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Honolulu star-bulletin. [volume] (Honolulu [Oahu, Hawaii]) 1912-current, November 06, 1917, 3:30 Edition, Image 2

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Persistent link: https://chroniclingamerica.loc.gov/lccn/sn82014682/1917-11-06/ed-1/seq-2/

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HONOLULU STAB-BULLETIN, TUESDANOVEMBER 6, 1917
TWO
0DY!S QUERY
A. W. Carter Ascribes High
Prices to1 Island Scarcity,
Necessitating Importations
v
4- Fissures secured by the territo-
rial food commission from retail-,
ers tend to show that the poor
man is paying too much for meat,
4- while persons of larger means are
4- not navincnoueh.
4-
4- 4- 4- 4- 4- 4 4 K t 4
4- V
Importation of beef from the main
land, necessitated by the, lack of
enough local beef to supply the-cm
lian population and the army, is one
of the principal causes for the recent
increase of one cent In the wholesale
price of the meat,; according to a let
ter received bv the territorial food
commission from A. W. Carter, one
the directors of the Hawaii Meat Co.,
to whom the commission's letter, ask
ing for information, was referred.
The increase in the price of cattle,
he says, is as follows:
Steers, 15 to 16 cents a pound.
Ccws, 14 to 154 cents a pound.
Heifers, 14 and 15 cents to 16 cents
r. pjund.
In part, Mr. Carter's letter follows:
"The reason for the raise is that
there is not sufficient local beef to
supply the civilian population and the
army, and the company is obliged to
import beef. The cost of the cow
beef from California this month is ISM
cents a pound and tills Is sold to the
retailer at the same price.
"The company last month purchased
in Australia for November delivery
260,000 pounds of beef, army cut, for
the army, wh'ch will cost about 17
cents a pound, and 190,000 pounds of
similar beef for January delivery
which will cost about 16 cents a
pound. The company purchased with
out the territory 650,000 pounds of
beef for delivery in November, Decem
ber and January, last mpnth.
"Last month, asking the Western
Meat Co. or San Francisco for a figure
cn 150,000 pounds of army beef for
November, we received the price of
15V? cents in San Francisco.
"I should say that the shortage of
beef was accounted for in two ways:
The unprecedented drought through
out the territory, with the exception of
& few localities, and the very material
increase in the requirements of the
army. We "have to plan for a monthly
requirement of 250,000 pounds. This
is probably about 100,000 pounds more
than last year. I have-not the figures
but they are easily obtained.
"I think it will be found that trans
portation in cold storage has advanced
one cent a pound. This adds to the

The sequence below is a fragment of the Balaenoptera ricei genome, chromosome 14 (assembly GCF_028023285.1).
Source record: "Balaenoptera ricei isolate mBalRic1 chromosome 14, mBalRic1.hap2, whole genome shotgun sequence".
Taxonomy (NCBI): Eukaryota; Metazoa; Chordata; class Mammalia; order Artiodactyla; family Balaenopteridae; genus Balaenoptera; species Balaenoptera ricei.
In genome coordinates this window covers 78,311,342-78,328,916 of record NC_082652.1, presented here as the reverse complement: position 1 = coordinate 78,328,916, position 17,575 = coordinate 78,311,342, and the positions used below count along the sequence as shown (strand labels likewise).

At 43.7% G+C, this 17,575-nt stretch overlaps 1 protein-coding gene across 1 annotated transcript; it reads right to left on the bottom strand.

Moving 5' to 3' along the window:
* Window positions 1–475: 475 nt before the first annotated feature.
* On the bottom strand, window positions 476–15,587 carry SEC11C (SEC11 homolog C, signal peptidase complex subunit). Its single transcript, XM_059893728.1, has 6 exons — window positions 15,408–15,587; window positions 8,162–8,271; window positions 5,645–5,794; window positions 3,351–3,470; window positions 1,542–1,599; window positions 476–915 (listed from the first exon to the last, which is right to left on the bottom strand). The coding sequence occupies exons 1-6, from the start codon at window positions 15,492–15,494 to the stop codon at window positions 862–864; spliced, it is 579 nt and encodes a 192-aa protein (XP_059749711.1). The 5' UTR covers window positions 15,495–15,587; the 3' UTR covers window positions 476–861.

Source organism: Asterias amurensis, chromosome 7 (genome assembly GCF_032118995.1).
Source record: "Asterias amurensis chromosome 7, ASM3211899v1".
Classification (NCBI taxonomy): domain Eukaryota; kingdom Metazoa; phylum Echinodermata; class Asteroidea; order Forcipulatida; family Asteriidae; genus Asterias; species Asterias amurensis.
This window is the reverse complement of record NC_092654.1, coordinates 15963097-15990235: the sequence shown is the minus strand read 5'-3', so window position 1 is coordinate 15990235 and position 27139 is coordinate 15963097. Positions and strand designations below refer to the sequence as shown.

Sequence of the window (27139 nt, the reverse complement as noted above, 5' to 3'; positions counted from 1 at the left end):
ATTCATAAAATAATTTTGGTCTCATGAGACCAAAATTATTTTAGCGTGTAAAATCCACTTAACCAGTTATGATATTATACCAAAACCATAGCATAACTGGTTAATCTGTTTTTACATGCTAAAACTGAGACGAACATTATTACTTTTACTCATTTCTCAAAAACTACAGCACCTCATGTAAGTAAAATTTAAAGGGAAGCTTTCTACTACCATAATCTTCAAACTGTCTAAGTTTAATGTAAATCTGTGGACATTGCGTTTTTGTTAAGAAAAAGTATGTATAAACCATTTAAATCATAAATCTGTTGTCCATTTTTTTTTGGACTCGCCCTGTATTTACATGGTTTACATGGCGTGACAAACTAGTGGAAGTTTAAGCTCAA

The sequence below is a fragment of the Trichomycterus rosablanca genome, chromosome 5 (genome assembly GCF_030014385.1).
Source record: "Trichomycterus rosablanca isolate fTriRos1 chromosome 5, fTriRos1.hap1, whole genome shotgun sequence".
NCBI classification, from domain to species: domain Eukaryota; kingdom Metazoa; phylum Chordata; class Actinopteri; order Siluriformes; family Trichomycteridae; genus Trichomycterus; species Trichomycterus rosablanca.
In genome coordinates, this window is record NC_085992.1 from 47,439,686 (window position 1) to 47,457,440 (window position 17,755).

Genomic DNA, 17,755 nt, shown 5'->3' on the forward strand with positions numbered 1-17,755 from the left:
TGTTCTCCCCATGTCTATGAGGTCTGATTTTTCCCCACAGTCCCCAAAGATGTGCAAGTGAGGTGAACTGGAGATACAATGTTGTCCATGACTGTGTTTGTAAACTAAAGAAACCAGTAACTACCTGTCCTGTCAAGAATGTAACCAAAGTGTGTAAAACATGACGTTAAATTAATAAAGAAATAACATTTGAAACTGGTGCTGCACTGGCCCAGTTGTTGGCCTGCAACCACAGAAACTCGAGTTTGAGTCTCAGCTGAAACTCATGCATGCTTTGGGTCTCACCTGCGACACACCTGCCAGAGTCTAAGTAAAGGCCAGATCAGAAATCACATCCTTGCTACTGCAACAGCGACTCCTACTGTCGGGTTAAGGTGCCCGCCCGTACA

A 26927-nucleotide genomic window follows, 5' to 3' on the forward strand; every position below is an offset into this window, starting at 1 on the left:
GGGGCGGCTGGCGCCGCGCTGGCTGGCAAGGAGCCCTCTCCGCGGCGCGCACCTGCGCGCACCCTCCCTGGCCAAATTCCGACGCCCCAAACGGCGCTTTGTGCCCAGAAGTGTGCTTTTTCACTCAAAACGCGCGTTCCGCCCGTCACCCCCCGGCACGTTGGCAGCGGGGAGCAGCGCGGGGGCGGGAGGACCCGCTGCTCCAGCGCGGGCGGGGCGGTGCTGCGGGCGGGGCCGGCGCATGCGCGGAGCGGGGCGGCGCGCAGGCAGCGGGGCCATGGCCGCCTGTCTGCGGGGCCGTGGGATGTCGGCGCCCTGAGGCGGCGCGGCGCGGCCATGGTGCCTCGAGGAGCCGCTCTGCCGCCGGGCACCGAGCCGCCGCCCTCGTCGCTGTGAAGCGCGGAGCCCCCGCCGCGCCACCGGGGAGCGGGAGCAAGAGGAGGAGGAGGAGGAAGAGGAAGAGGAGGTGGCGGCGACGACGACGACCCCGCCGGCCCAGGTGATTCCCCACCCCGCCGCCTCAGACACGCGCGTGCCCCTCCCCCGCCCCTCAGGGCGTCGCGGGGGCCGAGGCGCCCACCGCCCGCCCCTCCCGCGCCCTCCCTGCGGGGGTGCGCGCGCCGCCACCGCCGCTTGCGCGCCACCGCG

cost of getting beef here. 1, should
say that, with usual weather condi
tions, and it looks as if the dry spell
was over, the local -supply could take
care of the army and civilian trade
by March 1. Tire cost of producing
beef varies on evfcry ranch.
"The price th6 company pays the
grazer is the price the retailer pays
lor the carcasses. The profit the com
pany makes out of hides, etc., after
deducting all expenses and 7 per cent
on its capital, is divided between all
of the grazers m-rketing stock that
iear, pro rata, according to the num
ber of pounds each puts in."
ETR0P0L1TAN
IMPORTS LITTLE
"In the ten months of this year
the Metropolitan Meat Market has
sold at least 2400 carcasses of beef,
and of that amount not mere than 72
have been imported," is the state
ment made' today by Antone Louis,
proprietor of the Metropolitan; in dis
cussing a story which appeared in the
irorning paper.
"We would prefer to handle abso
lutely no imported frozen meats, and
do so only in event of temporary
shortage in the island beef supply.
As long as we can get the home
grown meat we avoid the imported
article.
"I understand the Hawaii Meat
company has imported meat from
the coast two or three times this year
to meet a threatened shortage in the
local supply. The Metropolitan
Meat Market took only a part of the
total shipment, however.,
"I know that my establishment has
not -sold more than the 72 carcasses
mentioned in the last 10 months,
which is not more than 3 per cent
o! the total amount of beef I have
sold to the Honolulu consumers in
that period."
HAWAIIAN MUSIC IS
SOUGHT BY SOLDIERS
John A. McKinney, former Honolu
lan and now a; member of the Royal
Hying Corps, writes from Manitoba,
Canada, asking Promotion Secretary
Fred Halton for Hawaiian music. Mc
Kinney leaves shortly for Fort Worth,
Texas, for training, and then for
France. Mr. Halton asks that any one
who has copies of Hawaiian music for
disposal to kindy bring them to the
promotion committee rooms for ship
ment. They should be in the office
by Nov. 15.
Turnkey Moses Keoua at police
headquarters received word yesterday
that his son Is in the Canadian army